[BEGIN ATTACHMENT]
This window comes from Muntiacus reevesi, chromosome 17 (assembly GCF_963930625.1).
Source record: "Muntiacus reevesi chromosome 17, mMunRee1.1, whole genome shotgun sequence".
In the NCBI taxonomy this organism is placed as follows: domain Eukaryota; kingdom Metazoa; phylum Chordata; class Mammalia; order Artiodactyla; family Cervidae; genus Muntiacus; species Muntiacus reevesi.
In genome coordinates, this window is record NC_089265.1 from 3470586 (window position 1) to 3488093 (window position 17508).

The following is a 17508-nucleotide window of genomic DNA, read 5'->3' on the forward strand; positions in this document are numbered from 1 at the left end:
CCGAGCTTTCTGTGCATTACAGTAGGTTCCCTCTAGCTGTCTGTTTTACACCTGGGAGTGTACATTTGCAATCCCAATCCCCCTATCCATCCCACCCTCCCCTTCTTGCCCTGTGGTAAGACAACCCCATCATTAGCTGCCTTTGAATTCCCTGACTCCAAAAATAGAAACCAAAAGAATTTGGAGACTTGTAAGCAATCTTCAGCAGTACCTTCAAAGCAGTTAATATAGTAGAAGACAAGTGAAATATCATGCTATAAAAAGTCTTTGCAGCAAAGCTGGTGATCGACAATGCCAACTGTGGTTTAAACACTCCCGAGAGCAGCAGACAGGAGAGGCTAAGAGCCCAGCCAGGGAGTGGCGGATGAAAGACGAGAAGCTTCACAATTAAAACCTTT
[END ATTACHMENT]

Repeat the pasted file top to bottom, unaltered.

This window comes from Muntiacus reevesi, chromosome 17 (assembly GCF_963930625.1).
Source record: "Muntiacus reevesi chromosome 17, mMunRee1.1, whole genome shotgun sequence".
In the NCBI taxonomy this organism is placed as follows: domain Eukaryota; kingdom Metazoa; phylum Chordata; class Mammalia; order Artiodactyla; family Cervidae; genus Muntiacus; species Muntiacus reevesi.
In genome coordinates, this window is record NC_089265.1 from 3470586 (window position 1) to 3488093 (window position 17508).

The following is a 17508-nucleotide window of genomic DNA, read 5'->3' on the forward strand; positions in this document are numbered from 1 at the left end:
CCGAGCTTTCTGTGCATTACAGTAGGTTCCCTCTAGCTGTCTGTTTTACACCTGGGAGTGTACATTTGCAATCCCAATCCCCCTATCCATCCCACCCTCCCCTTCTTGCCCTGTGGTAAGACAACCCCATCATTAGCTGCCTTTGAATTCCCTGACTCCAAAAATAGAAACCAAAAGAATTTGGAGACTTGTAAGCAATCTTCAGCAGTACCTTCAAAGCAGTTAATATAGTAGAAGACAAGTGAAATATCATGCTATAAAAAGTCTTTGCAGCAAAGCTGGTGATCGACAATGCCAACTGTGGTTTAAACACTCCCGAGAGCAGCAGACAGGAGAGGCTAAGAGCCCAGCCAGGGAGTGGCGGATGAAAGACGAGAAGCTTCACAATTAAAACCTTT